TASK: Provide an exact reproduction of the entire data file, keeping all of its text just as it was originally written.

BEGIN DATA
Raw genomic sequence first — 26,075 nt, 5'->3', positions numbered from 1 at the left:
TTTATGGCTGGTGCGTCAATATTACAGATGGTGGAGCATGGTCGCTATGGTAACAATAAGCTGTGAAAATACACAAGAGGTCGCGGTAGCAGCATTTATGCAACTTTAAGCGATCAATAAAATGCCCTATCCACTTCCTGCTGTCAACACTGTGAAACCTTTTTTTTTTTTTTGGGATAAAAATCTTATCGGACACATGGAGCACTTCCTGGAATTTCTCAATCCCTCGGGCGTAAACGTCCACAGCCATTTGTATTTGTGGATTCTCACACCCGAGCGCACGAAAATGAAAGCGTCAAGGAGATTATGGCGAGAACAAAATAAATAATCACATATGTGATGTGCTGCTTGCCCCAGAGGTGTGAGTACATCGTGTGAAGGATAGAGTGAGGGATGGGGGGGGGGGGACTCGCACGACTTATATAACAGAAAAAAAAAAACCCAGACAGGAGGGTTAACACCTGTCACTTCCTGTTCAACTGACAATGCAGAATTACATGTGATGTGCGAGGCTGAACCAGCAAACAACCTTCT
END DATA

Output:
Raw genomic sequence first — 26,075 nt, 5'->3', positions numbered from 1 at the left:
TTTATGGCTGGTGCGTCAATATTACAGATGGTGGAGCATGGTCGCTATGGTAACAATAAGCTGTGAAAATACACAAGAGGTCGCGGTAGCAGCATTTATGCAACTTTAAGCGATCAATAAAATGCCCTATCCACTTCCTGCTGTCAACACTGTGAAACCTTTTTTTTTTTTTTGGGATAAAAATCTTATCGGACACATGGAGCACTTCCTGGAATTTCTCAATCCCTCGGGCGTAAACGTCCACAGCCATTTGTATTTGTGGATTCTCACACCCGAGCGCACGAAAATGAAAGCGTCAAGGAGATTATGGCGAGAACAAAATAAATAATCACATATGTGATGTGCTGCTTGCCCCAGAGGTGTGAGTACATCGTGTGAAGGATAGAGTGAGGGATGGGGGGGGGGGGACTCGCACGACTTATATAACAGAAAAAAAAAAACCCAGACAGGAGGGTTAACACCTGTCACTTCCTGTTCAACTGACAATGCAGAATTACATGTGATGTGCGAGGCTGAACCAGCAAACAACCTTCT